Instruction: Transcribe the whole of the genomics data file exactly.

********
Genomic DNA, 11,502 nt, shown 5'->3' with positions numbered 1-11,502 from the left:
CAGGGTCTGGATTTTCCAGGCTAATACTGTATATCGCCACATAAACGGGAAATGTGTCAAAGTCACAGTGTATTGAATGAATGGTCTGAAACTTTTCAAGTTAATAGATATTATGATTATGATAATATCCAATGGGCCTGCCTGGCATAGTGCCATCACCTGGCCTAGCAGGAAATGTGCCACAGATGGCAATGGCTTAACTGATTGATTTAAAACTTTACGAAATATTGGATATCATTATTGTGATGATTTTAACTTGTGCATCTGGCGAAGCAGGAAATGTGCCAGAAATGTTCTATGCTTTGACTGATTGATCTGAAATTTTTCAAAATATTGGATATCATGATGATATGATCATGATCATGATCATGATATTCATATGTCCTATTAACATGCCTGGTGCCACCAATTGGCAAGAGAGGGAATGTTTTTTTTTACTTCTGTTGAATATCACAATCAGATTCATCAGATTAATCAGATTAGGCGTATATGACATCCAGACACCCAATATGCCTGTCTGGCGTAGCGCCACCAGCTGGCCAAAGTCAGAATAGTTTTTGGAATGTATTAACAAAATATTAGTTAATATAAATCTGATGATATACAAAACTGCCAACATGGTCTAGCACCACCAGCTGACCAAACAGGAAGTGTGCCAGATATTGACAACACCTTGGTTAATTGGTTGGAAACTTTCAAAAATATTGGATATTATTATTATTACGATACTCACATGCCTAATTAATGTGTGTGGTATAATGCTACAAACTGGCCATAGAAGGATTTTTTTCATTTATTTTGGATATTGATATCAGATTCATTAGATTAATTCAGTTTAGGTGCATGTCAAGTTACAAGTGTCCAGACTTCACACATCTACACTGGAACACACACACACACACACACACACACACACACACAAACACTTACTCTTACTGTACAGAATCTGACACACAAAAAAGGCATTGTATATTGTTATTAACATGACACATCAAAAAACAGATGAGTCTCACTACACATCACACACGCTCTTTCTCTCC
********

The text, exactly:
Genomic DNA, 11,502 nt, shown 5'->3' with positions numbered 1-11,502 from the left:
CAGGGTCTGGATTTTCCAGGCTAATACTGTATATCGCCACATAAACGGGAAATGTGTCAAAGTCACAGTGTATTGAATGAATGGTCTGAAACTTTTCAAGTTAATAGATATTATGATTATGATAATATCCAATGGGCCTGCCTGGCATAGTGCCATCACCTGGCCTAGCAGGAAATGTGCCACAGATGGCAATGGCTTAACTGATTGATTTAAAACTTTACGAAATATTGGATATCATTATTGTGATGATTTTAACTTGTGCATCTGGCGAAGCAGGAAATGTGCCAGAAATGTTCTATGCTTTGACTGATTGATCTGAAATTTTTCAAAATATTGGATATCATGATGATATGATCATGATCATGATCATGATATTCATATGTCCTATTAACATGCCTGGTGCCACCAATTGGCAAGAGAGGGAATGTTTTTTTTTACTTCTGTTGAATATCACAATCAGATTCATCAGATTAATCAGATTAGGCGTATATGACATCCAGACACCCAATATGCCTGTCTGGCGTAGCGCCACCAGCTGGCCAAAGTCAGAATAGTTTTTGGAATGTATTAACAAAATATTAGTTAATATAAATCTGATGATATACAAAACTGCCAACATGGTCTAGCACCACCAGCTGACCAAACAGGAAGTGTGCCAGATATTGACAACACCTTGGTTAATTGGTTGGAAACTTTCAAAAATATTGGATATTATTATTATTACGATACTCACATGCCTAATTAATGTGTGTGGTATAATGCTACAAACTGGCCATAGAAGGATTTTTTTCATTTATTTTGGATATTGATATCAGATTCATTAGATTAATTCAGTTTAGGTGCATGTCAAGTTACAAGTGTCCAGACTTCACACATCTACACTGGAACACACACACACACACACACACACACACACACACAAACACTTACTCTTACTGTACAGAATCTGACACACAAAAAAGGCATTGTATATTGTTATTAACATGACACATCAAAAAACAGATGAGTCTCACTACACATCACACACGCTCTTTCTCTCC